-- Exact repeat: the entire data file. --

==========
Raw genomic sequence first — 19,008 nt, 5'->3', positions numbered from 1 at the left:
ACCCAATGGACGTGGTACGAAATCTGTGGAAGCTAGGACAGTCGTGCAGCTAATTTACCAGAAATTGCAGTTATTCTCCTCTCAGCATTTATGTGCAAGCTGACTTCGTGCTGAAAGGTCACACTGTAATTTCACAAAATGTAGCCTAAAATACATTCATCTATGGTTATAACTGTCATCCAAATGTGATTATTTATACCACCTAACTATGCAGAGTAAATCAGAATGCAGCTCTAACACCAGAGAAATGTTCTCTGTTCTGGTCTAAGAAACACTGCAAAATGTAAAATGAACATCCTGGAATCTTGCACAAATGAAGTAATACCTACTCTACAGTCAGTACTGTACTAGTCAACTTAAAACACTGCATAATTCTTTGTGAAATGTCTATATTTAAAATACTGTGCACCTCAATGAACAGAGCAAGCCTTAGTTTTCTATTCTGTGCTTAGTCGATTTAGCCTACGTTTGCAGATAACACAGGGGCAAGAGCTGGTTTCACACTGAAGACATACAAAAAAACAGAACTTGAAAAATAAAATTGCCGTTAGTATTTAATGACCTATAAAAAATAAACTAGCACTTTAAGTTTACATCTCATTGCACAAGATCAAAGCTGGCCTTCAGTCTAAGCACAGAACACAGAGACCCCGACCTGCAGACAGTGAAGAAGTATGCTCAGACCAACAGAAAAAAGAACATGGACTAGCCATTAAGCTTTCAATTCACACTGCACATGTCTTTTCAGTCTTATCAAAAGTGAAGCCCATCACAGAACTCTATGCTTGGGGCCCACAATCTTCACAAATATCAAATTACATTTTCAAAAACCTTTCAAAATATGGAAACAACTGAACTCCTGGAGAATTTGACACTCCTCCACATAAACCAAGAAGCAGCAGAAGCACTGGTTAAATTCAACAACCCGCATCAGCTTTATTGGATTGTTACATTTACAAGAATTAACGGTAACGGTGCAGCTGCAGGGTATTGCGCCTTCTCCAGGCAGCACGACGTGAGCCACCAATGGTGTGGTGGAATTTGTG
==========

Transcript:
Raw genomic sequence first — 19,008 nt, 5'->3', positions numbered from 1 at the left:
ACCCAATGGACGTGGTACGAAATCTGTGGAAGCTAGGACAGTCGTGCAGCTAATTTACCAGAAATTGCAGTTATTCTCCTCTCAGCATTTATGTGCAAGCTGACTTCGTGCTGAAAGGTCACACTGTAATTTCACAAAATGTAGCCTAAAATACATTCATCTATGGTTATAACTGTCATCCAAATGTGATTATTTATACCACCTAACTATGCAGAGTAAATCAGAATGCAGCTCTAACACCAGAGAAATGTTCTCTGTTCTGGTCTAAGAAACACTGCAAAATGTAAAATGAACATCCTGGAATCTTGCACAAATGAAGTAATACCTACTCTACAGTCAGTACTGTACTAGTCAACTTAAAACACTGCATAATTCTTTGTGAAATGTCTATATTTAAAATACTGTGCACCTCAATGAACAGAGCAAGCCTTAGTTTTCTATTCTGTGCTTAGTCGATTTAGCCTACGTTTGCAGATAACACAGGGGCAAGAGCTGGTTTCACACTGAAGACATACAAAAAAACAGAACTTGAAAAATAAAATTGCCGTTAGTATTTAATGACCTATAAAAAATAAACTAGCACTTTAAGTTTACATCTCATTGCACAAGATCAAAGCTGGCCTTCAGTCTAAGCACAGAACACAGAGACCCCGACCTGCAGACAGTGAAGAAGTATGCTCAGACCAACAGAAAAAAGAACATGGACTAGCCATTAAGCTTTCAATTCACACTGCACATGTCTTTTCAGTCTTATCAAAAGTGAAGCCCATCACAGAACTCTATGCTTGGGGCCCACAATCTTCACAAATATCAAATTACATTTTCAAAAACCTTTCAAAATATGGAAACAACTGAACTCCTGGAGAATTTGACACTCCTCCACATAAACCAAGAAGCAGCAGAAGCACTGGTTAAATTCAACAACCCGCATCAGCTTTATTGGATTGTTACATTTACAAGAATTAACGGTAACGGTGCAGCTGCAGGGTATTGCGCCTTCTCCAGGCAGCACGACGTGAGCCACCAATGGTGTGGTGGAATTTGTG